People would arrange some meeting and then suddenly it would be cancelled. Well … I underwent ostracization all of a sudden. But I told such ‘friends’ one thing. You being my reader or my friend does not mean I have to be a prisoner in your ideological home. If you think I cannot voice my opinion freely just because you give your appreciation to me then please remember one thing: A writer needs appreciation. But he needs freedom more than the appreciation. Between appreciation and freedom he will choose freedom.
• AN : Do you think there is hypocrisy in the so-called freedom of expression crusaders when they remain tactfully silent when you are attacked … the recent one being only the latest in a series of attacks that you have been facing silently for the last two years?
• JD : There is definitely a double-tumbler system here. There is no doubt about it. But it does not surprise me. You see … there is a socialist bourgeoisie here. It is a neo-Nehruvian creation. They want to picture and paint the human sufferings in the best possible colors and make a high-flying living out of it. They have to show themselves as fighters … five-star literati for the poor. They hate it when someone from the ordinary people, the real marginalized sections of the society, comes up and tells people to move on … to become prosperous, to claim their rightful and honorable place in the society. If the poor no longer remain poor, how can these high-class people make a living?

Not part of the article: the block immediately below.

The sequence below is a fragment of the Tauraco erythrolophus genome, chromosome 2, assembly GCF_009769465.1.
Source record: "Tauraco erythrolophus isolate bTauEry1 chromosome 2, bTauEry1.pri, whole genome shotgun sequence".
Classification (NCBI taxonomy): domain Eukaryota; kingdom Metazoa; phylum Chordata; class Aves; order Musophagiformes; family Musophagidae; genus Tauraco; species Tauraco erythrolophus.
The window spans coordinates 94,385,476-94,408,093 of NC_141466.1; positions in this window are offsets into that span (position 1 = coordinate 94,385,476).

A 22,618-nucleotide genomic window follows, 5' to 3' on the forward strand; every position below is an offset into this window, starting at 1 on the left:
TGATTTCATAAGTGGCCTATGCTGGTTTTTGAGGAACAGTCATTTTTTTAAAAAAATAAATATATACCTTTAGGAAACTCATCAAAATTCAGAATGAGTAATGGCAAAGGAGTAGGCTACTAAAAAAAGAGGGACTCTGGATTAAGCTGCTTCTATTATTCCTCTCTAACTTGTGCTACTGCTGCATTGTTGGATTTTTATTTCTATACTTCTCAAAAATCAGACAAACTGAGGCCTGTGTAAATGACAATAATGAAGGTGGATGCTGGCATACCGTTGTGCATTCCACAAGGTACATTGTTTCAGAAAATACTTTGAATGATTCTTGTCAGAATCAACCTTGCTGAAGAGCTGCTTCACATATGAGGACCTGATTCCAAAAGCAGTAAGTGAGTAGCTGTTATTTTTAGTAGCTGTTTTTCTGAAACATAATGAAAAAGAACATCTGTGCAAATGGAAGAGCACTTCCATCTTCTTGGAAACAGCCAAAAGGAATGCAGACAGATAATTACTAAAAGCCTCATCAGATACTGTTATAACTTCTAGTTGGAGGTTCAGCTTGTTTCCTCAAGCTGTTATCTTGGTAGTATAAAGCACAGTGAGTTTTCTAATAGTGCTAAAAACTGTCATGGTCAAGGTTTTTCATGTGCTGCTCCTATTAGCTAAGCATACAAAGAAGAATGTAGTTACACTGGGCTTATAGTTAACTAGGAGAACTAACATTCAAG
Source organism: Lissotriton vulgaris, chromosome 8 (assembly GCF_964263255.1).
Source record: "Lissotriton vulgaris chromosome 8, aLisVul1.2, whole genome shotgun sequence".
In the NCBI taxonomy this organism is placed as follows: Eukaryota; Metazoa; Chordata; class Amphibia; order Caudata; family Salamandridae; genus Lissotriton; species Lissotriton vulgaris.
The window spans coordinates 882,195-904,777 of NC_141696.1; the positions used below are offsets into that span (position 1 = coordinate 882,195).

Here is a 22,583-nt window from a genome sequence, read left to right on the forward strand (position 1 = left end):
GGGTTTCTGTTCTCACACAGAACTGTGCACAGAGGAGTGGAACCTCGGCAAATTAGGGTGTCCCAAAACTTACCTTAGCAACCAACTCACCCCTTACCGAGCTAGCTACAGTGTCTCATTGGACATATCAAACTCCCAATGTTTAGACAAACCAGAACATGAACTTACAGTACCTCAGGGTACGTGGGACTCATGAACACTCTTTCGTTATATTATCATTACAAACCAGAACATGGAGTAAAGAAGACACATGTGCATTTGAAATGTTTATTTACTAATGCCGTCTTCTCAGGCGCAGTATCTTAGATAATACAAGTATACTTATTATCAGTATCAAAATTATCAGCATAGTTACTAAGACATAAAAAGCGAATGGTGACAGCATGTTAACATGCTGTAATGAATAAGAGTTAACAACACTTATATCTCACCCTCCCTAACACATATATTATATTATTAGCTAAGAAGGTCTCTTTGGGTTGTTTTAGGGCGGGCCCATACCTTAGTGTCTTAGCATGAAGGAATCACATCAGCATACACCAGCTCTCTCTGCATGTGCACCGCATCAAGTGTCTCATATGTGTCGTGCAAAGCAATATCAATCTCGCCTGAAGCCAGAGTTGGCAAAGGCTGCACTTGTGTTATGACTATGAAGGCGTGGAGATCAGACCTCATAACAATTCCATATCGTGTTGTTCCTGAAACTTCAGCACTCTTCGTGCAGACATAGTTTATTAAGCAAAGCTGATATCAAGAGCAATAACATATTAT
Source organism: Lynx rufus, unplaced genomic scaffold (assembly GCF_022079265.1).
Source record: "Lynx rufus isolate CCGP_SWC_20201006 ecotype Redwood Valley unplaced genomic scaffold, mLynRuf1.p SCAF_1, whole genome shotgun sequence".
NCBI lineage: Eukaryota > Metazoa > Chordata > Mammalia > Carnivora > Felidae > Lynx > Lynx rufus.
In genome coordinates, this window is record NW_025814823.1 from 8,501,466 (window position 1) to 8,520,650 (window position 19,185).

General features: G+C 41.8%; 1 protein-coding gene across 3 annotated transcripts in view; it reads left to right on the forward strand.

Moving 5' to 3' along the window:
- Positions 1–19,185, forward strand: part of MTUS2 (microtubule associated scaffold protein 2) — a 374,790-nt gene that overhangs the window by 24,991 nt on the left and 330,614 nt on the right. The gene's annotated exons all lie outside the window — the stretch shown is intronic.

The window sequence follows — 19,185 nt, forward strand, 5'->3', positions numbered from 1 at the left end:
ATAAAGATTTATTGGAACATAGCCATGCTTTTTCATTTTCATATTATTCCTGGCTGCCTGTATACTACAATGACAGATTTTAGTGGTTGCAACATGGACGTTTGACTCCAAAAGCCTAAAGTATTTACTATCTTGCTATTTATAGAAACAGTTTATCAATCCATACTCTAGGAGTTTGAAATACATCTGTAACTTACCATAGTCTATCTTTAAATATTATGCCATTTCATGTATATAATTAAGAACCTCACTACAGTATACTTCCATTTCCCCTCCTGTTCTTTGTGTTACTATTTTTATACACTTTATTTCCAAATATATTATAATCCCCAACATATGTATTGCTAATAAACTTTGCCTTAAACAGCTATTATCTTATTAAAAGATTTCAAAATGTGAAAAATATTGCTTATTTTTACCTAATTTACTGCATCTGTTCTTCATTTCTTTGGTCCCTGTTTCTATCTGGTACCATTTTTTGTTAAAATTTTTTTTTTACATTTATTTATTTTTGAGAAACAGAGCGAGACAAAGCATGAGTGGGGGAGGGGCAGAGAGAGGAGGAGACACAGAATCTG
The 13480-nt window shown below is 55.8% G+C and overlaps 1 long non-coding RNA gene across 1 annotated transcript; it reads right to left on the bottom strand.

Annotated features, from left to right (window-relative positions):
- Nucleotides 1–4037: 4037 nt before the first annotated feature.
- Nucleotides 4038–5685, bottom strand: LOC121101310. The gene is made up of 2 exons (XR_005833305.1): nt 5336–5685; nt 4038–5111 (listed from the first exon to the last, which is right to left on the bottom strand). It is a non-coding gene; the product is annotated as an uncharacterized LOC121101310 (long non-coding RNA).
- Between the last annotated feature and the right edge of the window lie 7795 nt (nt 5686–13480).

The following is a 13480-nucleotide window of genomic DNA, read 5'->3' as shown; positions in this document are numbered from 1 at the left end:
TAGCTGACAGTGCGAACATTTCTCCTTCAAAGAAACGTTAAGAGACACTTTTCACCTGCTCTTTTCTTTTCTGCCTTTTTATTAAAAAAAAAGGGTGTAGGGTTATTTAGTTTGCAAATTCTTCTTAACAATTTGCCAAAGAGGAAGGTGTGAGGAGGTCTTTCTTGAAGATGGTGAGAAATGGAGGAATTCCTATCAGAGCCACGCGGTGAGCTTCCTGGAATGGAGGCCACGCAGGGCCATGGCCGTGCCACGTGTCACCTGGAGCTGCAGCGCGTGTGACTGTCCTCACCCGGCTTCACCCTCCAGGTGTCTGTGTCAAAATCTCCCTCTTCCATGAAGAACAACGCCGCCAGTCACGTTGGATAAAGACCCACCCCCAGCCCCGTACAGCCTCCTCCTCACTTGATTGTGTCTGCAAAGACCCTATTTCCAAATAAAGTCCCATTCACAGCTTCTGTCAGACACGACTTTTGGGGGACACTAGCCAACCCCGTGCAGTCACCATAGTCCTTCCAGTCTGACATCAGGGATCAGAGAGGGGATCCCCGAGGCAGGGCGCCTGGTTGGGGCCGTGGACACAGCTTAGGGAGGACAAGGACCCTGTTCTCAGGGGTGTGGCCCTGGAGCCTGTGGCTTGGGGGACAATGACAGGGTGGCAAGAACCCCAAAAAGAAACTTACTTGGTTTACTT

The pornographers of poverty seek a pleasure out of the poverty of our people and make that a virtue. To me, on the other hand, literature speaks the soul of the people and catalyzes them to expand like the oceanic circle. So naturally these people will not come for my cause. Nor do I expect them to come. If RSS says it will wind up today, who do you think will be affected the most? It is these atrocity-literature mongers who make a living out of the urban myths of persecution. They even started inventing Hindutva in my novels once I supported Modi.
• AN : What about the charge that you have offended Christian faith…
• JD : Let me make one thing very very clear. I am a practicing Catholic Christian. My voice is not against Christianity or Catholic religion. My voice is against the vested interests in the organized religion which are exploiting the common people. They say Catholic Church gave us education … yes, it is true … but where are the community leaders, and entrepreneurs and educationists who should have come from this vibrant community? They also gave us herd mentality and we need to break from that … which is not against the spirit of Jesus but in tune with what he taught.
Another problem is my emphasis on our own spiritual traditions which are far older … like the mother goddess worship which is very much in our blood.